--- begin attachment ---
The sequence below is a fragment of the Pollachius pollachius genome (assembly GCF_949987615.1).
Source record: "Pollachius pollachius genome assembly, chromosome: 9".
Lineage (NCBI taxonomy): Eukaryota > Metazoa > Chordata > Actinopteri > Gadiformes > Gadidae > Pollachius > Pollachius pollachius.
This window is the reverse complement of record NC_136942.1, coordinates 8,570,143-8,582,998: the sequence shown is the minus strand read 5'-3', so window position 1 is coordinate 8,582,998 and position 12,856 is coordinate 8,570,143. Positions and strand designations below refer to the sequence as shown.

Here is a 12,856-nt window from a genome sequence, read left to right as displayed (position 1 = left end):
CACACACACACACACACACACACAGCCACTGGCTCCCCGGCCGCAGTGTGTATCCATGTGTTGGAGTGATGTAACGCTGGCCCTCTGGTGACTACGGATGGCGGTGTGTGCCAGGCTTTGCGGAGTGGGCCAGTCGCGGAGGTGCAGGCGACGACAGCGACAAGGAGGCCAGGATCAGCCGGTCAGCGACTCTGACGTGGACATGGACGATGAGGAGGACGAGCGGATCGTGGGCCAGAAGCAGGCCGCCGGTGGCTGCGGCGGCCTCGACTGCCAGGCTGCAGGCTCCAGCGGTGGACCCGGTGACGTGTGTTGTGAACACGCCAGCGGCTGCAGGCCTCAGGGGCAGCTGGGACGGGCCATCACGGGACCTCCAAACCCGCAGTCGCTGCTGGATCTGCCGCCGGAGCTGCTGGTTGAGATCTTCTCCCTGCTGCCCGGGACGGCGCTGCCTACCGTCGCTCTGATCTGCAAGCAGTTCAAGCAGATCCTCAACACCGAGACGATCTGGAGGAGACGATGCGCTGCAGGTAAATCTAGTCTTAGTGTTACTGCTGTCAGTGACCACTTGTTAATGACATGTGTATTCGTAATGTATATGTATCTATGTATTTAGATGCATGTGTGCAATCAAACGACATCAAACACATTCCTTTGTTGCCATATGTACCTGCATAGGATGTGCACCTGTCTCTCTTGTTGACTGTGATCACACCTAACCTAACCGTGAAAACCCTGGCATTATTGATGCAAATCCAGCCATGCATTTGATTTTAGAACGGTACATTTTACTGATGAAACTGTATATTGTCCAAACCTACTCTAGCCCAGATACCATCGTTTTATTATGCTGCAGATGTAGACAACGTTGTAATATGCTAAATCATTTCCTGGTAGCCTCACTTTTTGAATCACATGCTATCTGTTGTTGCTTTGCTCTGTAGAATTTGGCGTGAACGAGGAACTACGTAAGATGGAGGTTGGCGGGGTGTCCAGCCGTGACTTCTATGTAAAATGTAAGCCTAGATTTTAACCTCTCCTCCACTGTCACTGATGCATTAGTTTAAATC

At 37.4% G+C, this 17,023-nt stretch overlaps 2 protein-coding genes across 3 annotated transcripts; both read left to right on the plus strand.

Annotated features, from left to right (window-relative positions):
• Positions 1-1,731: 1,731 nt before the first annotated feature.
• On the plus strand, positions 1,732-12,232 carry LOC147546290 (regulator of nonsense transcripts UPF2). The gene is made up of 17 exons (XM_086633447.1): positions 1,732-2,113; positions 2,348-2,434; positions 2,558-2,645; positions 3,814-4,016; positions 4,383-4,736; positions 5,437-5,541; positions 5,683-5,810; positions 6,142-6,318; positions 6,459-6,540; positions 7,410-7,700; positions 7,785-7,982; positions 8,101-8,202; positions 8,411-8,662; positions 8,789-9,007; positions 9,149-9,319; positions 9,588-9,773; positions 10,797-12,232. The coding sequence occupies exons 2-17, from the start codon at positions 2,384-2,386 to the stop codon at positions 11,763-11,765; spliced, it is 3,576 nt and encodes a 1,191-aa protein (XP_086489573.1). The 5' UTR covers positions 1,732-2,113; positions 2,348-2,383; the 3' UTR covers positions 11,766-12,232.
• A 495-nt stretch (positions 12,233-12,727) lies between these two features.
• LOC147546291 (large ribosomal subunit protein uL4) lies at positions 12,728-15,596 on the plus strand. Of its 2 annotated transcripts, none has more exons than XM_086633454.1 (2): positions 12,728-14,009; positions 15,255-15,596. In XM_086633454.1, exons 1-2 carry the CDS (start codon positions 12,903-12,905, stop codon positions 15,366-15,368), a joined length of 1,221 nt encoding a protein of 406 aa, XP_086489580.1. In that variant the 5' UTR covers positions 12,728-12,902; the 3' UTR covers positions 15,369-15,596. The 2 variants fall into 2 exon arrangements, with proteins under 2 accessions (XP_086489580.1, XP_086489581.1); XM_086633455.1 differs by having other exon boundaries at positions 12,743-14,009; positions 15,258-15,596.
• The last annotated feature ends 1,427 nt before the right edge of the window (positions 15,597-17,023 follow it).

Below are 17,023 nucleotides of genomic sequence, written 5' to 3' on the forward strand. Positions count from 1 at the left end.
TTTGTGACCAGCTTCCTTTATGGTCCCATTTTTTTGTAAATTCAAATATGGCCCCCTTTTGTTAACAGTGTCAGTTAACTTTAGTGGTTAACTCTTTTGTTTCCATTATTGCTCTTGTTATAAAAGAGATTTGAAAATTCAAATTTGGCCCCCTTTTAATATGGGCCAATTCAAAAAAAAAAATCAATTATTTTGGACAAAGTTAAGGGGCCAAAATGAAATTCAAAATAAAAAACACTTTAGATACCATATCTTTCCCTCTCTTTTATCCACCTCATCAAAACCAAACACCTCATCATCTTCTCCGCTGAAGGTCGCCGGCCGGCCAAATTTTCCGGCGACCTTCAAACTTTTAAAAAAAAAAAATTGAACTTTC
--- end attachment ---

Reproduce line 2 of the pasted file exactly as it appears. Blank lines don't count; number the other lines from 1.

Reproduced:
Source record: "Pollachius pollachius genome assembly, chromosome: 9".